Acne is usually thought of as a teenage skin condition, but cats and dogs can develop acne too. It can be recognized by red lumps called papulis and blackheads, comedones, on the chin and lip area.
Feline acne is much more common than canine acne. The acne spots usually don’t bother your pet. However they can be itchy and sometimes become painful and infected. Dogs develop acne at 5-8 months old while with cats, it tends to begin at a year old.
Feline acne is a life-long condition and seems to come and go. By a year old, canine acne seems to disappear.
Experts are not sure what the exact causes of acne are and believe there are several reasons. Hormones, stress, trauma, allergies, blocked oil glands, excess oil production, disease, illness, poor grooming or other skin conditions are thought to be the culprits.
If you suspect your pet has acne, it’s very important to take your pet to the veterinarian. By taking scrapings and cultures, your vet can determine whether it’s acne or another skin condition such as ringworm, a type of mange, parasitic or fungal.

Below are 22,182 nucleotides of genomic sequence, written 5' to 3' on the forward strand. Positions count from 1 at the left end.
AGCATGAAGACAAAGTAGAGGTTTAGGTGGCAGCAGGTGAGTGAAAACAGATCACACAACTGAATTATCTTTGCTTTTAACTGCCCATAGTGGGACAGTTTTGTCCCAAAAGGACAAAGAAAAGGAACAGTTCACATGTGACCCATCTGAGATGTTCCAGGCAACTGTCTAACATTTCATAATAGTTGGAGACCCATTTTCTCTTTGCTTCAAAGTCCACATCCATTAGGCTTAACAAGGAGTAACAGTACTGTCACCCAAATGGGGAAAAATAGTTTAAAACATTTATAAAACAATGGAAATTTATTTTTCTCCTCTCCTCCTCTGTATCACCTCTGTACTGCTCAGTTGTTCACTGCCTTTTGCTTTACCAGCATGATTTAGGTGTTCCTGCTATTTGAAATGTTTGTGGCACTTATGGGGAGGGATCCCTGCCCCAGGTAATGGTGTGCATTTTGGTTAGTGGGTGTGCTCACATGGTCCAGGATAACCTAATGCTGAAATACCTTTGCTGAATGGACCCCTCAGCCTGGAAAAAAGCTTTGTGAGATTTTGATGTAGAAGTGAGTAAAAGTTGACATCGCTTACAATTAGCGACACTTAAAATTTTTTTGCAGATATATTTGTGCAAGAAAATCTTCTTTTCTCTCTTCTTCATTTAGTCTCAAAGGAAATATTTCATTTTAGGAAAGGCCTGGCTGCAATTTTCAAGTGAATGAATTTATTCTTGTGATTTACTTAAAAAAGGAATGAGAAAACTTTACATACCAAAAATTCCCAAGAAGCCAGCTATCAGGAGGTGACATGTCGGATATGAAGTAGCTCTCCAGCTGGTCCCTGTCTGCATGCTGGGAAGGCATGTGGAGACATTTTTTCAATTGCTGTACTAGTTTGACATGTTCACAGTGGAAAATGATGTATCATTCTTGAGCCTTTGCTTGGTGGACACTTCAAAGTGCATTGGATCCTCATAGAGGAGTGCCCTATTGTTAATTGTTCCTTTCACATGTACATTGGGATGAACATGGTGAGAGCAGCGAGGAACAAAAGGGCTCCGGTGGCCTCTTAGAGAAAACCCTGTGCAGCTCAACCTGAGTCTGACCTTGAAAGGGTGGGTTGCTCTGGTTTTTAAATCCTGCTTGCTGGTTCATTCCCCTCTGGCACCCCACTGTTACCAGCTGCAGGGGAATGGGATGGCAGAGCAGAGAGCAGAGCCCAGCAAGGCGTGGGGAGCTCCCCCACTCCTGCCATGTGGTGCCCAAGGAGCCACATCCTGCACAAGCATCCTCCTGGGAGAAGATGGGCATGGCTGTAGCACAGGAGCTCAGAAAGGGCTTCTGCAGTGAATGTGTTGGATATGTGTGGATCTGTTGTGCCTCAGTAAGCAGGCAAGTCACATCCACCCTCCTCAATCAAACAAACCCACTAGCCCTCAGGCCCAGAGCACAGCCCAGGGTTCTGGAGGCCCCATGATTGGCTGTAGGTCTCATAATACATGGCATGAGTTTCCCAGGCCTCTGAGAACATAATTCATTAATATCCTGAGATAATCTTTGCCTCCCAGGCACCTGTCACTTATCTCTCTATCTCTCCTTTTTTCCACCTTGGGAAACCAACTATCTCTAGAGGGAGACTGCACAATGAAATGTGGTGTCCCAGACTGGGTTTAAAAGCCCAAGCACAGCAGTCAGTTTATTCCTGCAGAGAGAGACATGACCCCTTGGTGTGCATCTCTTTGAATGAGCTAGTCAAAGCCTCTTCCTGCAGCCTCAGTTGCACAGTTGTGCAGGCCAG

If diagnosed as acne, there are a number of treatments available. If your vet prescribes an oral retinoid for your cat, it must be closely monitored as it can cause liver damage.
Your vet may recommend some conventional treatments such as benzoyl peroxide, topical antibiotics and steroids. There are herbal and homeopathic remedies which can also assist in the treatment of acne.
You can help treat the condition at home as well. Wash your pet’s chin daily with an antibacterial soap. Use warm compresses to unblock pores. If you suspect flea and tick preparations or household cleaners, try going green. Plastic bowls because they are porous, should not be used for your pet’s food or water. Switch to stainless steel bowls. Clean the area around your pet’s chin and mouth after eating.
As tempting as it may be, please do not squeeze the pimples or blackheads. This can increase the chances of the acne spreading and/or cause infection.
Before using any treatment, consult with your veterinarian.